The Dutch painter was a pioneer in the art world. This painter was the man behind the great dynasty of Bruegel during the Flemish Renaissance period.
All his sons and grandsons followed to become renowned painters whose styles differed from the Elder's. He created mostly landscapes, capturing the everyday peasant in his/her usual activities.
He was a high-born, but he painted the common-folk like he was born and raised among them.
The paintings featured here, A Winter Landscape with Skaters and Bird Trap, displays the motion of people in a natural environment.
He was among the first painters to use the style of the natural scenery; a style that was not common until comparatively late in history. He left quite a story - an interesting biography for other painters to follow.
Bruegel's time was a time when art and paintings were used only for the glory and honour of God. The medieval times considered the earth a spurned place, usually turning to the perfection of heaven for condolence. Artists therefore strived to tame nature; to take it away from its natural and wild self and place it into a canvas that was more fantasy than real.
Winter was despised for its cold self and artists never really fancied such paintings. Mountains and storms were feared, so they were avoided as much as possible, even in paintings.
In the 1500s, Pieter Bruegel the Elder emerged as an artist of the Northern Renaissance. This painting shows the labours of a small Flemish town during his time. He based his career on the life of common peasants, usually dressing up as them and sneaking into their midst so as to capture his inspirations in their most natural setting.
This earned him the nickname "Peasant Bruegel". He borrowed from his predecessors in the fifteenth and sixteenth centuries, but unlike them, Bruegel let nature run wild. He painted as he saw, depicting his faceless and nameless subjects as happy and joyful to live as they were.
In a time when artists shunned away from worldly things towards the spiritual, Bruegel embraced the earth and her beauty. This painting shows a deeper understanding of winter, bird traps and the care free nature of skaters.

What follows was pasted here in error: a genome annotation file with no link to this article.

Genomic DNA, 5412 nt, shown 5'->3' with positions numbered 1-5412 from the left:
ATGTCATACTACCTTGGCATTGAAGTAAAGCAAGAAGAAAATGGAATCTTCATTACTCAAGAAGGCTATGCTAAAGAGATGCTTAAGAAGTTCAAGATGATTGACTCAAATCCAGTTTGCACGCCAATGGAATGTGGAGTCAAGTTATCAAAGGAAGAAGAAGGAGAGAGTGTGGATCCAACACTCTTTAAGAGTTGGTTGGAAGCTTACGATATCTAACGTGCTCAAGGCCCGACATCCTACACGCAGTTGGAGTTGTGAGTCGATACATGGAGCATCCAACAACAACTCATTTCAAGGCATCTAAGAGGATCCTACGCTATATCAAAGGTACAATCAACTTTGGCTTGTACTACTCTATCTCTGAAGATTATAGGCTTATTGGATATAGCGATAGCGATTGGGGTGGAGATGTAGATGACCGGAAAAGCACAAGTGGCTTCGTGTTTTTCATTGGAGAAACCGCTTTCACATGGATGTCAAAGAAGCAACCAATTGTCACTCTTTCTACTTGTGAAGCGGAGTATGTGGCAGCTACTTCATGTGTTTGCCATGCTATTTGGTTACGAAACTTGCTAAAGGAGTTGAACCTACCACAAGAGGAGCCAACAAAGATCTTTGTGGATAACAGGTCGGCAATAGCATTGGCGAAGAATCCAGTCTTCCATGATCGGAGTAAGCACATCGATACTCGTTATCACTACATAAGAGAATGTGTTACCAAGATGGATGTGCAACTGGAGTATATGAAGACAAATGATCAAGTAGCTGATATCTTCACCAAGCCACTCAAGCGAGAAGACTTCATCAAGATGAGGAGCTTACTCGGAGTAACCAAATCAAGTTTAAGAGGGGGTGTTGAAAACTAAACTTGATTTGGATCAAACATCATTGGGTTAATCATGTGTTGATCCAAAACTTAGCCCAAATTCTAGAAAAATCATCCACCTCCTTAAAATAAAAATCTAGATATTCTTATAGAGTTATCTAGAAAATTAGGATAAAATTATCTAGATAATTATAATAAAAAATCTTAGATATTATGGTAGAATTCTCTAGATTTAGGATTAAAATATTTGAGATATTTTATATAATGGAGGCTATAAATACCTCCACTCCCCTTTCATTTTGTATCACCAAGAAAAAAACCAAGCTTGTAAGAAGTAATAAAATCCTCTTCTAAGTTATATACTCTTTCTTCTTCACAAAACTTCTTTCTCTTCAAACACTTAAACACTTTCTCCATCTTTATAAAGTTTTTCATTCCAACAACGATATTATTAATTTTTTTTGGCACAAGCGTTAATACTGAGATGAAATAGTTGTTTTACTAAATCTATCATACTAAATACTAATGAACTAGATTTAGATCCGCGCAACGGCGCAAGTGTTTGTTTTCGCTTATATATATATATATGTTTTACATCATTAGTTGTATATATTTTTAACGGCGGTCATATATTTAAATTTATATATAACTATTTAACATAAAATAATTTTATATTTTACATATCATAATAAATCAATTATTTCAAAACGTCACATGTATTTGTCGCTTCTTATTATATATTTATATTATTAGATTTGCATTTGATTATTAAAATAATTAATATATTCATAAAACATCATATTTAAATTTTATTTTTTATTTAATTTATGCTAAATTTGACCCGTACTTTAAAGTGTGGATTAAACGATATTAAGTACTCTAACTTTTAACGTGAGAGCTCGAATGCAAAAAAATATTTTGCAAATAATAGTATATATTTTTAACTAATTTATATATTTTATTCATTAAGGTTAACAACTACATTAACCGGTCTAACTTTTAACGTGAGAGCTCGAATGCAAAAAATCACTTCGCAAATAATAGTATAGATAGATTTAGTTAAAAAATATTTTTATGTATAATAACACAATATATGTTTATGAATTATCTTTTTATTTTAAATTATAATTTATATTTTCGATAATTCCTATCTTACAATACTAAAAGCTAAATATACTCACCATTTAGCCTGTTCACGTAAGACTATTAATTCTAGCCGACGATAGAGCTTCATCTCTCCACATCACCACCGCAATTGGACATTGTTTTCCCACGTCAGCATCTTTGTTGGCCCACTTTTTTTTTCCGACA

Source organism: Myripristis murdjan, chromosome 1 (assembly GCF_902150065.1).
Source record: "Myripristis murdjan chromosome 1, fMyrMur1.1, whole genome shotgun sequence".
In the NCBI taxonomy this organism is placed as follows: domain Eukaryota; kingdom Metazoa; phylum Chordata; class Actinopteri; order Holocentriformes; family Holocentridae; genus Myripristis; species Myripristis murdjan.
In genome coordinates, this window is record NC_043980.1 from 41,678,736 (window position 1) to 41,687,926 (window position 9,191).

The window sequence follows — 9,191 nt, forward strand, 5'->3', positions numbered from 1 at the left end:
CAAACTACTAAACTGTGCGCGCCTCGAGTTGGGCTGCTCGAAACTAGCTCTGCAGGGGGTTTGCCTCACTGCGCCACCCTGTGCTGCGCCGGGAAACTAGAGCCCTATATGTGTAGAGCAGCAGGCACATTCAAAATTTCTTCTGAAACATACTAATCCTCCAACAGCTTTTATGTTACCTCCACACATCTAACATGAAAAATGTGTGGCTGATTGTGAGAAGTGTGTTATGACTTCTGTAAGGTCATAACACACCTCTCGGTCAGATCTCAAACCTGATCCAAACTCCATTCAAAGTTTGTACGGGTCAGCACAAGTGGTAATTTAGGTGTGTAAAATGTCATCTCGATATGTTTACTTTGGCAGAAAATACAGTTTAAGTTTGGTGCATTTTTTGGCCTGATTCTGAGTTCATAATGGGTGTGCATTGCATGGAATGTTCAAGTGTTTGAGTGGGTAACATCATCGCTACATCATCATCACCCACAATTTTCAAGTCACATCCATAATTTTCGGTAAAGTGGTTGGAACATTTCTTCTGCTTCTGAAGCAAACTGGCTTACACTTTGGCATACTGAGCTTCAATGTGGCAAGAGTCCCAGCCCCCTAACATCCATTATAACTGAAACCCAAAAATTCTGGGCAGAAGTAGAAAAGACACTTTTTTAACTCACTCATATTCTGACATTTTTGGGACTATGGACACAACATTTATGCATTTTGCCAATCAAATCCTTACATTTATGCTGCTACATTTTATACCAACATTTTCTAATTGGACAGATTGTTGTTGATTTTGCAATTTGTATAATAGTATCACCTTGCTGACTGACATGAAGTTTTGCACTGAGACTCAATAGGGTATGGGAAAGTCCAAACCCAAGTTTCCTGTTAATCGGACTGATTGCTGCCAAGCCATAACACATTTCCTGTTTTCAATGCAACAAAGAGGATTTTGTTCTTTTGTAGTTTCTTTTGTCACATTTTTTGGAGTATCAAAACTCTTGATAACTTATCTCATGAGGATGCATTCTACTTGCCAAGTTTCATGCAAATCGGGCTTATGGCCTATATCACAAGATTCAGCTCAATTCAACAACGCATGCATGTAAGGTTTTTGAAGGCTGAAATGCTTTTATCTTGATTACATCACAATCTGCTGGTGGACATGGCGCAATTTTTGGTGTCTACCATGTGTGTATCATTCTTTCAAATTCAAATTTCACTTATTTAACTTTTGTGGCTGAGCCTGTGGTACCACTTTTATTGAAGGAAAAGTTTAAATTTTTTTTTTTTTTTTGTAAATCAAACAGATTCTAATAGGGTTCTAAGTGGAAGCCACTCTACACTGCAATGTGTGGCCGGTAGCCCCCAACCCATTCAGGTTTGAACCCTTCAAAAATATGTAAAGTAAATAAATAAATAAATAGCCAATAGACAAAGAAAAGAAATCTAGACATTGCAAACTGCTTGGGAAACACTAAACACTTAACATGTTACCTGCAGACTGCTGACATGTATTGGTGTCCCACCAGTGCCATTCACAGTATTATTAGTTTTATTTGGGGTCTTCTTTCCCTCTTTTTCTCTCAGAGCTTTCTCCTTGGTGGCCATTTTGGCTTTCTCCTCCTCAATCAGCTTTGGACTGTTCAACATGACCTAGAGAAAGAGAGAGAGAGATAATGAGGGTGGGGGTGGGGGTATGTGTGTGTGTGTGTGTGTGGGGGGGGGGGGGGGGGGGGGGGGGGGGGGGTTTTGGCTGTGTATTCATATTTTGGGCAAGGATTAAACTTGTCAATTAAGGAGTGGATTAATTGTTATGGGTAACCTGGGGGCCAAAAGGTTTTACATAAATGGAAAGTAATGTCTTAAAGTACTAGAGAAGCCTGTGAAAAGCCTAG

He roots it in reality, simply showing us what we already see every day; anonymous strange people going about their daily business, only he showed the picture from an entirely different perspective. He painted out of his time and religious beliefs, one could say that this artists painted raw.
He has his subjects on thin ice, literally. He uses the landscape to compliment the skaters just as well as he uses the skaters to bring the environment to life. Painted at around the same time as his other great work Hunters in the Snoww, this painting is entirely secular.
Unless one considers the fact that Bruegel has his subjects painted on thin ice in a rough winter season with bird traps around them, then this would give a more spiritual emblem to the frame.
Historical art trends showed emergence of new and more detailed styles that borrowed from but were entirely different from the old styles of art.
The Winter Landscapes started to emerge slowly, and soon, it included mountains, snow, the interaction of human beings with their natural environments and a general sense of a realistic feeling to them.
The started to portray the feeling of a scold and hard world, but they also showed the presence of beauty and calmness in this world.
This painting was one of the many that mirrored the changes in society; people stated accepting the world they were in instead of wishing for a better one. Bruegel showed reality, and this was better than what any other piece of art had to offer.